Death and the Divas is the first of a new series of Midsomer Murders, starting at 8pm on Wednesday, 2 January, on ITV1. Writer and blogger Pat Nurse investigates the success of a procedural that some may see as twee and silly, but which is still going strong after 15 years and is one of the most-sold British shows around the world…

The curtain comes up on the quintessentially English detective mystery series Midsomer Murders when a new three-episode series of the popular drama is launched in the New Year.

Caroline Munro as the Evil Priestess, a figure of glamorous evil in a Stella Harris movie, with Georgina Beedle as a young Stella Harris
Georgina Beedle as a young Stella Harris in Death and the Divas

It has the usual mix of theatrical intrigue and suspense, and a cast of characters who live in the green and pleasant county of Midsomer – a somewhat idealised version of a country that has changed dramatically in the 15 years since the first pilot was shown on TV and possibly the reason why it continues to enjoy such huge popularity. It shows the Empire culture attitude of a country struggling in modern times with its identity and gives viewers a taste of Olde Englande nostalgia.

Ethnically diverse it isn’t, but it is representative of British eccentricity. You can expect victims to be bumped off somewhere between afternoon tea and a cricket match on the village green. More victims will follow the Sunday Church service and the local fayre, and maybe the murderer will be discovered after watching a round of May Day dancing by Morris Dancers after foraging for the murder weapon in poisonous mushroom fields, or staving someone’s head in at the top of the bell tower.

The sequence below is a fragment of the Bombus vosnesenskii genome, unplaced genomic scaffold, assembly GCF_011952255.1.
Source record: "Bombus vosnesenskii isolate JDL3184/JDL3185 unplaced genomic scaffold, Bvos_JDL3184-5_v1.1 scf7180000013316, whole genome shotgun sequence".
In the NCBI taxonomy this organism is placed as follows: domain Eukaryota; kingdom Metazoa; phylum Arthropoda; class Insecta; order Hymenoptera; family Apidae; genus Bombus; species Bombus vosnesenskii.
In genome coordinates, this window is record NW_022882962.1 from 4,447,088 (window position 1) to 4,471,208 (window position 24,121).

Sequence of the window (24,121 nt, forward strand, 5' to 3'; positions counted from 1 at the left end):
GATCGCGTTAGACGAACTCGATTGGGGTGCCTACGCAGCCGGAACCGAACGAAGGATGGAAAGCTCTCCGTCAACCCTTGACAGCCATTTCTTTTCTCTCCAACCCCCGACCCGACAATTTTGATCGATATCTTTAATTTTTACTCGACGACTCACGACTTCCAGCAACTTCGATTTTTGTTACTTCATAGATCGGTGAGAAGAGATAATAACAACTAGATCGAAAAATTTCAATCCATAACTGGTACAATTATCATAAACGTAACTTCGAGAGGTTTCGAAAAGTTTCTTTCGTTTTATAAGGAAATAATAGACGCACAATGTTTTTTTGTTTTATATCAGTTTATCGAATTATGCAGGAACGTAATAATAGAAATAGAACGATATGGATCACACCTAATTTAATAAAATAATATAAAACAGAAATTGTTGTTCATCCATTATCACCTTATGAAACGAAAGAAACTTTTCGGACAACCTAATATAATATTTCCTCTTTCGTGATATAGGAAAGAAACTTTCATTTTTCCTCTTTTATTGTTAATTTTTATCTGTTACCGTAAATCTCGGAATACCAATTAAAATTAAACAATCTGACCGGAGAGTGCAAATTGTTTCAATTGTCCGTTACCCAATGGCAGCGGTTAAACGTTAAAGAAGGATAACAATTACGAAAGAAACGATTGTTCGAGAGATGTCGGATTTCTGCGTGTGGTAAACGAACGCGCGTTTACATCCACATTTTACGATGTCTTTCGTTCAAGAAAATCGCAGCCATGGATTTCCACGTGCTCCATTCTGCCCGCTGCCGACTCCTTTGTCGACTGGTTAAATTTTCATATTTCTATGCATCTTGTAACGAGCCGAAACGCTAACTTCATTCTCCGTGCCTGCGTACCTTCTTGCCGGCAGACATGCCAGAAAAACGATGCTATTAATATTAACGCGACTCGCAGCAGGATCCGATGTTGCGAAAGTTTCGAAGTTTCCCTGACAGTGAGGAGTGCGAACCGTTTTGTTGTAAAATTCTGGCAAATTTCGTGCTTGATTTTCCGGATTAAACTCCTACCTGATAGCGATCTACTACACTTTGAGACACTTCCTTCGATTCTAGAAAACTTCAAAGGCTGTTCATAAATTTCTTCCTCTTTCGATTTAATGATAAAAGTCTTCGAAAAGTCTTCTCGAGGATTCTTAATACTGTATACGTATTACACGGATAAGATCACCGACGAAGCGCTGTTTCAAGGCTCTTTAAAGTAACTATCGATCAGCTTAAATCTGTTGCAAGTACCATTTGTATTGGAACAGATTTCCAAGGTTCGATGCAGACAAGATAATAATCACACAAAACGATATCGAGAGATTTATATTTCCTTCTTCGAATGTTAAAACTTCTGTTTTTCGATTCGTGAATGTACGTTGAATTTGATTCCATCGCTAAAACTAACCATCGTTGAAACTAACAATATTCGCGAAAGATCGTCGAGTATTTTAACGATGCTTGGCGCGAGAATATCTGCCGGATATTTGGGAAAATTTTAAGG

Midsomer deaths based on Hammer Horrors

Harriet Walter as Diana Davenport, a Hollywood star and Stella's younger sister
Harriet Walter as Diana Davenport

The first episode of the new series of Midsomer Murders harks back to the days of the Hammer horror films of the 1960s, with murder following in the footsteps of roles previously played by fading star Stella Harris (Sinead Cusack).

During a screening of one of Stella’s old gothic cult films in a local Midsomer festival, journalist Eve Lomax (Sasha Waddell) is killed. She was writing a book on Stella and her more famous sister, Hollywood actress Diana Devenport (Harriet Walter), and may have uncovered a secret that someone obviously didn’t want to get out.

As this is Midsomer, the murder capital of TV land, the slayings don’t stop there. That’s just the beginning of many more to come in a convoluted plot based on secrets and lies and sibling rivalry, but DCI Barnaby (the second), played by Neil Dudgeon, will work it out. He always does and maybe his cute little sidekick Sykes will help him as much as his sergeant DS Ben Jones (Jason Hughes).

John Carson as Older Gentleman, a smooth, aristocratic predator and Caroline Munro as the Evil Priestess
John Carson as the Older Gentleman

Sinead Cusack
The TV appearance is a rare one for actress Sinead Cusack, who has been mostly involved in theatre work for the last six years.

She said, ‘I recently did Wrath of the Titans, which was a movie with all the paraphernalia that goes with it in terms of budgets, crew and sets. But it wasn’t nearly as appealing as Midsomer Murders.’

Charm and nostalgia may be Midsomer’s magic formula for success – or maybe it’s just damn good writing, damn good acting, original cluedo-type whodunnit plots, and a rare view of England in summer enjoying good weather for a change.